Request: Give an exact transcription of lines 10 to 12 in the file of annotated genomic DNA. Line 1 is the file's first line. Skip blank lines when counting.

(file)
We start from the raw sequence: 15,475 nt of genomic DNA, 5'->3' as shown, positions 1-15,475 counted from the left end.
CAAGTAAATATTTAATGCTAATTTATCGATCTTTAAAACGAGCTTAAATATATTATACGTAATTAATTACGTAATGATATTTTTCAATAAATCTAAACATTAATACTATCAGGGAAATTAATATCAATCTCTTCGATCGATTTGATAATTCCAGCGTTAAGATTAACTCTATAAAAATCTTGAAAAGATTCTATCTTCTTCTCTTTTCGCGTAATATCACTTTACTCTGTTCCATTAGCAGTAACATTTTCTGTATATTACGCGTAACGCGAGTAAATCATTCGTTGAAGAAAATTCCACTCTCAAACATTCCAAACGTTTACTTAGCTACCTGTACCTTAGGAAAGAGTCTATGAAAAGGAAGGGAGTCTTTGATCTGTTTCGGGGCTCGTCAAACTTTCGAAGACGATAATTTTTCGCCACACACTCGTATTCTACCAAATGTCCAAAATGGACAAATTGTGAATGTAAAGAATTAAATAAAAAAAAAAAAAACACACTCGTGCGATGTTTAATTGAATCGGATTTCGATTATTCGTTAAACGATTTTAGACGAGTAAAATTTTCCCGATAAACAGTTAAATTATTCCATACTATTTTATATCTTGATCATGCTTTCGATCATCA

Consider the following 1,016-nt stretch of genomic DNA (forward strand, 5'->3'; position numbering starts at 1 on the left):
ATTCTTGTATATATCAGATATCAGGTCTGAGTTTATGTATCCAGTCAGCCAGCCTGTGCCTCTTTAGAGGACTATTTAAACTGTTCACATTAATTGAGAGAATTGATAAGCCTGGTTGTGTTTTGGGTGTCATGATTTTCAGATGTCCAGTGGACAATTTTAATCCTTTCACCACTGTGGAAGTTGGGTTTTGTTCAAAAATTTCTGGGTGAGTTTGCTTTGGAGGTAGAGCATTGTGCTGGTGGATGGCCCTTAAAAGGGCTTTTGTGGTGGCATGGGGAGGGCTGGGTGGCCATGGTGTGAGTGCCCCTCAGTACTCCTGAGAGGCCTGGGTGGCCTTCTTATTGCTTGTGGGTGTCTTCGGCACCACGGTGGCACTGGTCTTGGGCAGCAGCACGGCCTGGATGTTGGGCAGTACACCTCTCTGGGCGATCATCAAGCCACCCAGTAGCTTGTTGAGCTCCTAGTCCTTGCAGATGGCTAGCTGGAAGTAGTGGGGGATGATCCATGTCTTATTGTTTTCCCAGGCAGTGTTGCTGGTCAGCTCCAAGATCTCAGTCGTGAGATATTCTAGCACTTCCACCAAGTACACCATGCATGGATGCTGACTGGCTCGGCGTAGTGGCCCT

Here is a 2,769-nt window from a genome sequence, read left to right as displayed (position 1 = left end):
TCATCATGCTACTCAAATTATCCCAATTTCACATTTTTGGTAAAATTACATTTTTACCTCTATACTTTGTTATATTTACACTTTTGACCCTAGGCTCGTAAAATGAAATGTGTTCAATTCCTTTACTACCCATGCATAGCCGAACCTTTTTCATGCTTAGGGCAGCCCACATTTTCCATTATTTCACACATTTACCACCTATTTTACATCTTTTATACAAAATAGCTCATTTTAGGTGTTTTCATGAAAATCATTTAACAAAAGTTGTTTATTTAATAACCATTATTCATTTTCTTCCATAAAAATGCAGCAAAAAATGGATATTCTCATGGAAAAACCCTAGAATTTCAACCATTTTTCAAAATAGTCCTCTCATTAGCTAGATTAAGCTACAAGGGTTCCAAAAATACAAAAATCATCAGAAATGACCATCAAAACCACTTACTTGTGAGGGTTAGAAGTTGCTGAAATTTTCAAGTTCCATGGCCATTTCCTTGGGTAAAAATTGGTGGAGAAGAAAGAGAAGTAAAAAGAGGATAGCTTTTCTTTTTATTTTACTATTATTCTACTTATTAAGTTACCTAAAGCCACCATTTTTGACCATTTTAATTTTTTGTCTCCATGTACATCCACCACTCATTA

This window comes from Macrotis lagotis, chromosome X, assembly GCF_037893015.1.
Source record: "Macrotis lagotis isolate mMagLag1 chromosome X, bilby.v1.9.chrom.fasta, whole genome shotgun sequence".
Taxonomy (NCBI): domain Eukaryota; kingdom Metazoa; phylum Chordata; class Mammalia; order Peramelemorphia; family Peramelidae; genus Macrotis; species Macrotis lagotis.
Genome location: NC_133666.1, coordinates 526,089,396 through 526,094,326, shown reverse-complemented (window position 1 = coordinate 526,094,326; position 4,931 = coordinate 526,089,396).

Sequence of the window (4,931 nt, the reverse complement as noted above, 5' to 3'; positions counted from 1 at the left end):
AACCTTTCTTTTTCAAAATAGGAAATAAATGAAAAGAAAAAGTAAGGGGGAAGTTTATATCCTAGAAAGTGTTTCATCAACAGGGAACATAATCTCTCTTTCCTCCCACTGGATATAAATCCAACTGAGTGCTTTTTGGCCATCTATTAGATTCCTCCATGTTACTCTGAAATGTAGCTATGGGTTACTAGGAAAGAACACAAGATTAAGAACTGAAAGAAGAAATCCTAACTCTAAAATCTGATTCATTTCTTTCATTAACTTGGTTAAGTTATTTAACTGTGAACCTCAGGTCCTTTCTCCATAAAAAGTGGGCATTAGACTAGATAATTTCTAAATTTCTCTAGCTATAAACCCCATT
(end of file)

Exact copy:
Genome location: NC_133666.1, coordinates 526,089,396 through 526,094,326, shown reverse-complemented (window position 1 = coordinate 526,094,326; position 4,931 = coordinate 526,089,396).

Sequence of the window (4,931 nt, the reverse complement as noted above, 5' to 3'; positions counted from 1 at the left end):
AACCTTTCTTTTTCAAAATAGGAAATAAATGAAAAGAAAAAGTAAGGGGGAAGTTTATATCCTAGAAAGTGTTTCATCAACAGGGAACATAATCTCTCTTTCCTCCCACTGGATATAAATCCAACTGAGTGCTTTTTGGCCATCTATTAGATTCCTCCATGTTACTCTGAAATGTAGCTATGGGTTACTAGGAAAGAACACAAGATTAAGAACTGAAAGAAGAAATCCTAACTCTAAAATCTGATTCATTTCTTTCATTAACTTGGTTAAGTTATTTAACTGTGAACCTCAGGTCCTTTCTCCATAAAAAGTGGGCATTAGACTAGATAATTTCTAAATTTCTCTAGCTATAAACCCCATT